A novel quantification of blood-brain barrier damage and histochemical typing after embolic stroke in rats

Dominik Michalski, Jens Grosche, Johann Pelz, Dietmar Schneider, Christopher Weise, Ute Bauer, Johannes Kacza, Ulrich Gärtner, Carsten Hobohm, Wolfgang Härtig
Brain Research 2010 November 4, 1359: 186-200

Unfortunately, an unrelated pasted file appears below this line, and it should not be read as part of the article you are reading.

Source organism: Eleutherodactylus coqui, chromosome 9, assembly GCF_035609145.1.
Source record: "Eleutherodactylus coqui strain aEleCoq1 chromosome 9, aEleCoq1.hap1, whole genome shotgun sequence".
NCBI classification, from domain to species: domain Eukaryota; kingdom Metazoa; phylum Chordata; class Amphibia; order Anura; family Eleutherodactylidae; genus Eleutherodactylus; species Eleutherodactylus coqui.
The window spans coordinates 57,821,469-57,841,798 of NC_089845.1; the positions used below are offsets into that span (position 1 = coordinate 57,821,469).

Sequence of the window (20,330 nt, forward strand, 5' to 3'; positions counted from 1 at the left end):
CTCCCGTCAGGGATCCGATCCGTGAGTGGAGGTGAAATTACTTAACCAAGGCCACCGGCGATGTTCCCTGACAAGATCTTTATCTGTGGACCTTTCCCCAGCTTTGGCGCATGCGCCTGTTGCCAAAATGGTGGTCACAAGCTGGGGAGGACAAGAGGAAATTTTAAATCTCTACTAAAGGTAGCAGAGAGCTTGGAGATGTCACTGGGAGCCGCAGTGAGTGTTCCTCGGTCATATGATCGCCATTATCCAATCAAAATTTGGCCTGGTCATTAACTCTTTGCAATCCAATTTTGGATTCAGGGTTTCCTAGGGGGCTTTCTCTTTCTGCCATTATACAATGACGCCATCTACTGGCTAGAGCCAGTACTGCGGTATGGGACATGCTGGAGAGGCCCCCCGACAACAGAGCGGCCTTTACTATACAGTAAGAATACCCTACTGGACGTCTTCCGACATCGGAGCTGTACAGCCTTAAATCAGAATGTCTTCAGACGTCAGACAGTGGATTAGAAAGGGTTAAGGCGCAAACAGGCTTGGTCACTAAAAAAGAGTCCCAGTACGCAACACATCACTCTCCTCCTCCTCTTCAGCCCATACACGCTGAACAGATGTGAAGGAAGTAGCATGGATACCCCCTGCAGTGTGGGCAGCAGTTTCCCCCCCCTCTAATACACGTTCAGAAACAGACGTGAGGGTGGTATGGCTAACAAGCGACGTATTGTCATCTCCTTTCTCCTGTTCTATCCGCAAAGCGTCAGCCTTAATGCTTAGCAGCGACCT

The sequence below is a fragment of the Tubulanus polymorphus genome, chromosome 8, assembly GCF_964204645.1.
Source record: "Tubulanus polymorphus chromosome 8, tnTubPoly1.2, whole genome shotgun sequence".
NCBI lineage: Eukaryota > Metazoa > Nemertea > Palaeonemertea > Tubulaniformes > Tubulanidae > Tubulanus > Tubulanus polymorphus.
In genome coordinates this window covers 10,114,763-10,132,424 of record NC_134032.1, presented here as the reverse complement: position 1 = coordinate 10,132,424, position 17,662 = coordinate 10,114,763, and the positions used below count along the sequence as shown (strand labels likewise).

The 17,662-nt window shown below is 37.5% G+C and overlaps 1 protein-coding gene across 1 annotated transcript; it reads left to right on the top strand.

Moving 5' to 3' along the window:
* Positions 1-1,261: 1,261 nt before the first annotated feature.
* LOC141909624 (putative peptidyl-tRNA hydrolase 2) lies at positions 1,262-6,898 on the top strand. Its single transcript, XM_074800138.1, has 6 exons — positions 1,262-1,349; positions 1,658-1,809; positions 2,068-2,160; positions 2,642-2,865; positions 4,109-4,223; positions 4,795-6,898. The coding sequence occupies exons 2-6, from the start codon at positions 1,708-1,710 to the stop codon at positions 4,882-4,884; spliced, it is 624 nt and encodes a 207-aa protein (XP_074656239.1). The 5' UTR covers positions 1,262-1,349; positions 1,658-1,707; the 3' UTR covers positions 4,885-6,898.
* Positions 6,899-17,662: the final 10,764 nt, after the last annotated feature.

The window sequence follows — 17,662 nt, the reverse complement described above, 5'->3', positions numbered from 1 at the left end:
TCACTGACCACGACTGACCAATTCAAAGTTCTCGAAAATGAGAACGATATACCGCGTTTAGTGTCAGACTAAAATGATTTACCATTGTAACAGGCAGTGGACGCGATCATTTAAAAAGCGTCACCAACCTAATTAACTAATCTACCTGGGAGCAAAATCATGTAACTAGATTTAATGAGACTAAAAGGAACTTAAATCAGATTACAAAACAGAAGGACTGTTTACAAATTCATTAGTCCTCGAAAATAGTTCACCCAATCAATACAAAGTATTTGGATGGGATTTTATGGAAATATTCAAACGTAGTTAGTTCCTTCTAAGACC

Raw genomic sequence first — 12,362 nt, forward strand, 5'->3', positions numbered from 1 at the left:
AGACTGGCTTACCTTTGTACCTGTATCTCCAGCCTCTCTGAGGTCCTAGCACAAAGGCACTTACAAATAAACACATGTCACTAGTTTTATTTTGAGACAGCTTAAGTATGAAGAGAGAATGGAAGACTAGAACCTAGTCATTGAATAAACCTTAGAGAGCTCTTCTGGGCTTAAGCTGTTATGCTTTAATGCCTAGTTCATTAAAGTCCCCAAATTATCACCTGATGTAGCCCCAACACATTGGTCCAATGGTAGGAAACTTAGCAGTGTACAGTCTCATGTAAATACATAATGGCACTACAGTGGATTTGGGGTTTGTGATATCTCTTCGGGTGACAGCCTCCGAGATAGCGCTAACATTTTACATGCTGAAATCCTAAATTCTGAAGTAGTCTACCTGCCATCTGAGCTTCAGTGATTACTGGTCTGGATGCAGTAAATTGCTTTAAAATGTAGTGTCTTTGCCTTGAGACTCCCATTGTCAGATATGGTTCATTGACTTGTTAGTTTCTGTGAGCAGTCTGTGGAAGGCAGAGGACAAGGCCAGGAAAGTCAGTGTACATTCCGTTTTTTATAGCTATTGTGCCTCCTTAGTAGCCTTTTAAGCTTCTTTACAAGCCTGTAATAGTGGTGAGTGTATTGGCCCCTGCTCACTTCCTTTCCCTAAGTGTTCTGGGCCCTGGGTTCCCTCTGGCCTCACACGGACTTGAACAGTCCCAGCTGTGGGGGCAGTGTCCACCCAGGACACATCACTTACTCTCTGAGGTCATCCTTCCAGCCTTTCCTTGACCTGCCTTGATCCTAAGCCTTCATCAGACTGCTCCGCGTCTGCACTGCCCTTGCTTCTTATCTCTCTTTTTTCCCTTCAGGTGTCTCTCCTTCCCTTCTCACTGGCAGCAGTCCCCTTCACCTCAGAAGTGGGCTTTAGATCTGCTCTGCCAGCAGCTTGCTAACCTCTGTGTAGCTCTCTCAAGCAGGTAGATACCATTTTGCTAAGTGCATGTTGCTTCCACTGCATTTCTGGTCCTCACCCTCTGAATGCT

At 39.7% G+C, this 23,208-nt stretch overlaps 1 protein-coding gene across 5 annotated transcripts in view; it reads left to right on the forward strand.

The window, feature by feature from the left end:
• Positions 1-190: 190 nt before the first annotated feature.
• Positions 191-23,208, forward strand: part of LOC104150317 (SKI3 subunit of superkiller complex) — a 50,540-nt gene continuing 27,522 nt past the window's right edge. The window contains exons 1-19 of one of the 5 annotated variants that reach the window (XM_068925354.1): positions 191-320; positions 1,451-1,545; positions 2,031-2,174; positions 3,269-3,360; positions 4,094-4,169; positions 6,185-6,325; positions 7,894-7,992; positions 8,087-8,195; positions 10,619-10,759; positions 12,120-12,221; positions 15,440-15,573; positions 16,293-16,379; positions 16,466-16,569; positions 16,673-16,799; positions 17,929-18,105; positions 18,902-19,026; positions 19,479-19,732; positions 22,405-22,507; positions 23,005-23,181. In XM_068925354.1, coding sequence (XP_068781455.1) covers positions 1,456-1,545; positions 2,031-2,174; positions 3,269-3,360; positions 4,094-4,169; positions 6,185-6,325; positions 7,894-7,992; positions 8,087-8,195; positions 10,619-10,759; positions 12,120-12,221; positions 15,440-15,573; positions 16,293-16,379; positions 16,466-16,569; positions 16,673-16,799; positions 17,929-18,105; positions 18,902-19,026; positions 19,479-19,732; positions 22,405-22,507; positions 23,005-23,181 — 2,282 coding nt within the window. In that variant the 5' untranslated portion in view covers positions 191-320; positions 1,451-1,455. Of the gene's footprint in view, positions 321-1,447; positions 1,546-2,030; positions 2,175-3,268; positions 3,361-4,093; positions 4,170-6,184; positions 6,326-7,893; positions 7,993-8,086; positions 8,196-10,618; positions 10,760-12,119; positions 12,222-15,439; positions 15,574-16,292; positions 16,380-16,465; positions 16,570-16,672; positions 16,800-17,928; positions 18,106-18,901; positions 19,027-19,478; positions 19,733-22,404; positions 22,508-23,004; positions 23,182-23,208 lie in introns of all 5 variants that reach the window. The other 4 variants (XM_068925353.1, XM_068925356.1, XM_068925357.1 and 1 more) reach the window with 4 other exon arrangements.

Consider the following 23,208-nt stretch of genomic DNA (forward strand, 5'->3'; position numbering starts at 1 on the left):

Treatment strategies in acute ischemic stroke are still limited. Considering numerous translation failures, research is tending to a preferred use of human-like animal models, and a more-complex perspective of tissue salvaging involving endothelial, glial and neuronal components according to the neurovascular unit (NVU) concept. During ischemia, blood-brain barrier (BBB) alterations lead to brain edema and hemorrhagic transformation affecting NVU components. The present study aims on a novel quantification method of BBB damage and affected tissue following experimental cerebral ischemia, closely to the human condition. Wistar rats underwent embolic middle cerebral artery occlusion, followed by an intravenous application of fluorescein isothiocyanate (FITC)-tagged albumin (≈70kDa) and/or biotinylated rat IgG (≈150kDa) as BBB permeability markers. Both fluorescent agents revealed similar leakage and allow quantification of BBB permeability by fluorescence microscopy, and after immunohistochemical conversion into a permanent diaminobenzidine label at light-microscopical level. The following markers were identified for sufficient detection of NVU components: Rat endothelial cell antigen-1 (RECA) and laminin for vessels, Lycopersicon esculentum and Griffonia simplicifolia agglutinin for vessels and microglial subpopulations, ionized calcium binding adaptor molecule 1 (Iba1), CD68 and CD11b for macrophages, activated microglia, monocytes and neutrophils, S100β for astroglia, as well as NeuN and HuC/D for neurons. This is the first report confirming the usefulness of simultaneously applied FITC-albumin and biotinylated rat IgG as BBB permeability markers in experimental stroke, and, specifying antibodies and lectins for multiple fluorescence labeling of NVU components. Newly elaborated protocols might facilitate a more-complex outcome measurement in drug development for cerebral ischemia.

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